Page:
In addition, injectable hyperosmolar substances that initiate tissue injury and potentially prompt healing in a clinical setting have been utilized to varying success. (Centeno et al., Pain Physician, 2005, 8(1):67-72; Mooney, V., Spine J, 2003 3(4):253-4; Reeves et al., J Altern Complement Med., 2000 6(4):311-20; and Reeves et al., Altern Ther Health Med 2000 6(2):68-74). However, these procedures have had limited practical success in the health care setting.

Clinical advantage could be gained through minimally invasive medical procedures that impart stem cells to a site of need within a patient (for example, percutaneous injection of MSCs to a site in need). Unfortunately, mere implantation of stem cells to a site in this manner has proven mostly ineffective. As such, there is a need in the health care setting to more optimally utilize stem cell implants as well as to facilitate repair of sites in a patient without first grossly injuring the site to initiate a repair process.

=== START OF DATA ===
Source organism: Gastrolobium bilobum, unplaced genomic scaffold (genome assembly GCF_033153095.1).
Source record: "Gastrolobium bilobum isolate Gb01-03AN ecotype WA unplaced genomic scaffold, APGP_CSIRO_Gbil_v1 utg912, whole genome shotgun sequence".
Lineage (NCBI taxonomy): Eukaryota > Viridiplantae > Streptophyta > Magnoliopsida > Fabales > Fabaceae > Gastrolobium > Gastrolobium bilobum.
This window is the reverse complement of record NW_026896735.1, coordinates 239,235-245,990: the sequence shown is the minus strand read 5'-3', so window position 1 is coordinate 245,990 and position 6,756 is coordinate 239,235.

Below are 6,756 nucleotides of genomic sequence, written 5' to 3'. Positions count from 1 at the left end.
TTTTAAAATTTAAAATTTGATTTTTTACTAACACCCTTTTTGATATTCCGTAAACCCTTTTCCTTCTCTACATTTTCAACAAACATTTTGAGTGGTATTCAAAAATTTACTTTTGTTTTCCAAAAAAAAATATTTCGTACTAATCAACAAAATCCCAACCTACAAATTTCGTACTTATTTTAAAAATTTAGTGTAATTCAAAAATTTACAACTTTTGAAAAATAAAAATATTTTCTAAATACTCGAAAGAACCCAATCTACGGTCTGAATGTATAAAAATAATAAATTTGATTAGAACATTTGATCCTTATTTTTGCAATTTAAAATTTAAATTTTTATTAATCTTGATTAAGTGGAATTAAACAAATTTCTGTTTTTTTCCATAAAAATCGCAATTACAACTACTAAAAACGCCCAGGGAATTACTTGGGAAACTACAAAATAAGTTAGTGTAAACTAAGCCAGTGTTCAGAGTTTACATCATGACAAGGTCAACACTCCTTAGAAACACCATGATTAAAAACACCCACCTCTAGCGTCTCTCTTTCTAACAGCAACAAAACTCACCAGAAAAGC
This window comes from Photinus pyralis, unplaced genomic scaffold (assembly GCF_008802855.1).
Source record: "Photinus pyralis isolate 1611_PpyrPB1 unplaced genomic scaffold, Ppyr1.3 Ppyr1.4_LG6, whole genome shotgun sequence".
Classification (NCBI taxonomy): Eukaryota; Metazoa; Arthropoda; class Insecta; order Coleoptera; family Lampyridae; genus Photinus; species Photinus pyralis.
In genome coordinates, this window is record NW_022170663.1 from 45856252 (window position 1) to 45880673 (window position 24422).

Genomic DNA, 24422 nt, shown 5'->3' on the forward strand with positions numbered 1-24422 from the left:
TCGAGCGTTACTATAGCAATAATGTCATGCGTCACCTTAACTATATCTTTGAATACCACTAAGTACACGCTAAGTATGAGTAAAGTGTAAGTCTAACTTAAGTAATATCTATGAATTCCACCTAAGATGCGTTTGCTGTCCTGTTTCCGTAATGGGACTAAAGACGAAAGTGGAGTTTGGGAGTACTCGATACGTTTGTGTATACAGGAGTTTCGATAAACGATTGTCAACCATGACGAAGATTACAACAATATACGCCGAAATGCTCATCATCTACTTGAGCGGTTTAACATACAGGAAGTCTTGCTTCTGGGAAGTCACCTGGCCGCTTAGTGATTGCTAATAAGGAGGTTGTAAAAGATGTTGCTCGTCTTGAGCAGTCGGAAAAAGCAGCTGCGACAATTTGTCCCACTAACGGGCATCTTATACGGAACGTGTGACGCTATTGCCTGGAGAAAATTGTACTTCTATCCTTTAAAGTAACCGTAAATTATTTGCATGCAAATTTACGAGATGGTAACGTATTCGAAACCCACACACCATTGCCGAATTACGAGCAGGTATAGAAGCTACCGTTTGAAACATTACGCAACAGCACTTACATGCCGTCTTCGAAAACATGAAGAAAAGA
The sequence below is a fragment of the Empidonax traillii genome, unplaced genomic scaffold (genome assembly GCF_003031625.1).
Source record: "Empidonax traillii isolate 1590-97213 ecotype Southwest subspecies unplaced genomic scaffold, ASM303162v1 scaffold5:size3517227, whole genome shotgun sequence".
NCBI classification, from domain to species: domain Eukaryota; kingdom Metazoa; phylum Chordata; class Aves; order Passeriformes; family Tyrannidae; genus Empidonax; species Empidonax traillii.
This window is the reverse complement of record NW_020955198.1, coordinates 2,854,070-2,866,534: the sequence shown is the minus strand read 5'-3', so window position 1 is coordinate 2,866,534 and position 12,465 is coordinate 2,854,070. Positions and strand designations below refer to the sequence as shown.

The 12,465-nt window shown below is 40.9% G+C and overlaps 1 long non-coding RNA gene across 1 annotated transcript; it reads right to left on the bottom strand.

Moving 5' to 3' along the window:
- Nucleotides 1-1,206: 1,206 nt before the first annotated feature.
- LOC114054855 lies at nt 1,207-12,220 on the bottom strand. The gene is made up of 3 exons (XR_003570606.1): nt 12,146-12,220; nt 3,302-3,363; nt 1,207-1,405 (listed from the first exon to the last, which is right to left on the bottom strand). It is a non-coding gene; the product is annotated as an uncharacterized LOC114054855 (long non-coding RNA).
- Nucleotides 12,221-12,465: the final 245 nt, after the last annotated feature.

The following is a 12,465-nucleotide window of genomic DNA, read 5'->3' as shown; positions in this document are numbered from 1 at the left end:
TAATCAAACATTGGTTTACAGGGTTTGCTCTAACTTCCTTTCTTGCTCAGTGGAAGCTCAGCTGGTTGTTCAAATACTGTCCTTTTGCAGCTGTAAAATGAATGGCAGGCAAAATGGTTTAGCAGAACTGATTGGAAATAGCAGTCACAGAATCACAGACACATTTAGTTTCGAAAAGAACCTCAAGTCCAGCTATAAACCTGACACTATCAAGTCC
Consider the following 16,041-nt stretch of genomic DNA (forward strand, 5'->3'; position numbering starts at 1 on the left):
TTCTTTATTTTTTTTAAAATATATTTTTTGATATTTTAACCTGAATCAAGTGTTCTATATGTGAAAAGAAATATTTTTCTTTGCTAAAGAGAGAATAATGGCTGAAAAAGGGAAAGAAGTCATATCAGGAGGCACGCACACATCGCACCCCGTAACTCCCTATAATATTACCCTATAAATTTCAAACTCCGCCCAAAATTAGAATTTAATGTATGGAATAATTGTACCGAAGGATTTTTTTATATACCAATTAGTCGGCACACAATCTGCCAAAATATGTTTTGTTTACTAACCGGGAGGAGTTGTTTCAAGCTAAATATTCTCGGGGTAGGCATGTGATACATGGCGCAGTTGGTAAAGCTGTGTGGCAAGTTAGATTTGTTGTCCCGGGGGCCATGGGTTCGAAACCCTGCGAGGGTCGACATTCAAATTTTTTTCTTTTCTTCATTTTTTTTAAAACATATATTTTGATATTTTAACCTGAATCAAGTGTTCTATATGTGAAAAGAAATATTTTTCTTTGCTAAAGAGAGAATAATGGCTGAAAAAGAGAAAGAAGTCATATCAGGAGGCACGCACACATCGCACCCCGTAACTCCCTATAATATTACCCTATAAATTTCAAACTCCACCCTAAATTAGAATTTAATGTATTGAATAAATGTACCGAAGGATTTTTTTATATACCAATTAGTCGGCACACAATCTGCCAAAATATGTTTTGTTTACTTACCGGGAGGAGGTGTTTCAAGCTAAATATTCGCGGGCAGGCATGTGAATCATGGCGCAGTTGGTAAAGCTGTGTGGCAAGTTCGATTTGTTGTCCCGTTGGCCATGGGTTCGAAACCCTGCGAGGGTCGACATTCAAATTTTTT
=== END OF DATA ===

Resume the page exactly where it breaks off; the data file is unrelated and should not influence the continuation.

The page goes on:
Against this backdrop the present invention was developed.

SUMMARY OF THE INVENTION

The present invention provides repair compositions for facilitating tissue repair and/or replacement in a patient in need thereof. Repair compositions include an effective amount of a cell growth enhancing composition in combination with one or more inflammation inducing agent(s).

Aspects of the cell growth enhancing composition include the use of autologous and/or non-autogous cell growth enhancing materials. Cell growth enhancing compositions can include an autologous composition spiked with one or more non-autologous factors. Typical autologous cell growth enhancing compositions include platelet rich fibrin solutions, e.g., 5% to 40% platelet lysate solutions, and/or platelet gels. Typical non-autologous growth compositions include recombinant growth factors such as insulin-like growth factor.